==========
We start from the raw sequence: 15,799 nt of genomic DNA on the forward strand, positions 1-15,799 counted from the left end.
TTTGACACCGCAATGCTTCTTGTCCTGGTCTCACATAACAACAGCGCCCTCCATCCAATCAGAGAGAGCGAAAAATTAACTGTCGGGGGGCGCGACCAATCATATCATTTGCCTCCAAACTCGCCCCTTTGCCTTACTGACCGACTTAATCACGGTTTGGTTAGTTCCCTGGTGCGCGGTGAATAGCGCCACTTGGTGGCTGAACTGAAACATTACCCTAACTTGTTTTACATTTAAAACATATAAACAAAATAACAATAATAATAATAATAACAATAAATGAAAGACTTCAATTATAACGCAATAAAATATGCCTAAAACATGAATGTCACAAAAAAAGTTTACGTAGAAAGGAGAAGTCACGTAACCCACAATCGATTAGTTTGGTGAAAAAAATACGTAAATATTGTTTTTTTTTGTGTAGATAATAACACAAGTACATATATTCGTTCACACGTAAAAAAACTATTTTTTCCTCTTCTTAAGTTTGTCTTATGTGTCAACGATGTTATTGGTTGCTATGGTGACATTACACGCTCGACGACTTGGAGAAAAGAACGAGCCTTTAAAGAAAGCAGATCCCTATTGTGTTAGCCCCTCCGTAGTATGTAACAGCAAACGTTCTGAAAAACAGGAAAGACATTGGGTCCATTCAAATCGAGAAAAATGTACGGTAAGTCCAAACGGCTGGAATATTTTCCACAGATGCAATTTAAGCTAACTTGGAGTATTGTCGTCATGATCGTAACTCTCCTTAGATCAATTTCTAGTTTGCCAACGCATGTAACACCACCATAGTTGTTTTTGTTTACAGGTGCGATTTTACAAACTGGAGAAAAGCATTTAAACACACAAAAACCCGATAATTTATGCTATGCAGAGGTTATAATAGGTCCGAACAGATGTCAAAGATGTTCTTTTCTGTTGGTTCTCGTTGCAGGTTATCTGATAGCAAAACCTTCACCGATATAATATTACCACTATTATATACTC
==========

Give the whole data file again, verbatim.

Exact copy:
We start from the raw sequence: 15,799 nt of genomic DNA on the forward strand, positions 1-15,799 counted from the left end.
TTTGACACCGCAATGCTTCTTGTCCTGGTCTCACATAACAACAGCGCCCTCCATCCAATCAGAGAGAGCGAAAAATTAACTGTCGGGGGGCGCGACCAATCATATCATTTGCCTCCAAACTCGCCCCTTTGCCTTACTGACCGACTTAATCACGGTTTGGTTAGTTCCCTGGTGCGCGGTGAATAGCGCCACTTGGTGGCTGAACTGAAACATTACCCTAACTTGTTTTACATTTAAAACATATAAACAAAATAACAATAATAATAATAATAACAATAAATGAAAGACTTCAATTATAACGCAATAAAATATGCCTAAAACATGAATGTCACAAAAAAAGTTTACGTAGAAAGGAGAAGTCACGTAACCCACAATCGATTAGTTTGGTGAAAAAAATACGTAAATATTGTTTTTTTTTGTGTAGATAATAACACAAGTACATATATTCGTTCACACGTAAAAAAACTATTTTTTCCTCTTCTTAAGTTTGTCTTATGTGTCAACGATGTTATTGGTTGCTATGGTGACATTACACGCTCGACGACTTGGAGAAAAGAACGAGCCTTTAAAGAAAGCAGATCCCTATTGTGTTAGCCCCTCCGTAGTATGTAACAGCAAACGTTCTGAAAAACAGGAAAGACATTGGGTCCATTCAAATCGAGAAAAATGTACGGTAAGTCCAAACGGCTGGAATATTTTCCACAGATGCAATTTAAGCTAACTTGGAGTATTGTCGTCATGATCGTAACTCTCCTTAGATCAATTTCTAGTTTGCCAACGCATGTAACACCACCATAGTTGTTTTTGTTTACAGGTGCGATTTTACAAACTGGAGAAAAGCATTTAAACACACAAAAACCCGATAATTTATGCTATGCAGAGGTTATAATAGGTCCGAACAGATGTCAAAGATGTTCTTTTCTGTTGGTTCTCGTTGCAGGTTATCTGATAGCAAAACCTTCACCGATATAATATTACCACTATTATATACTC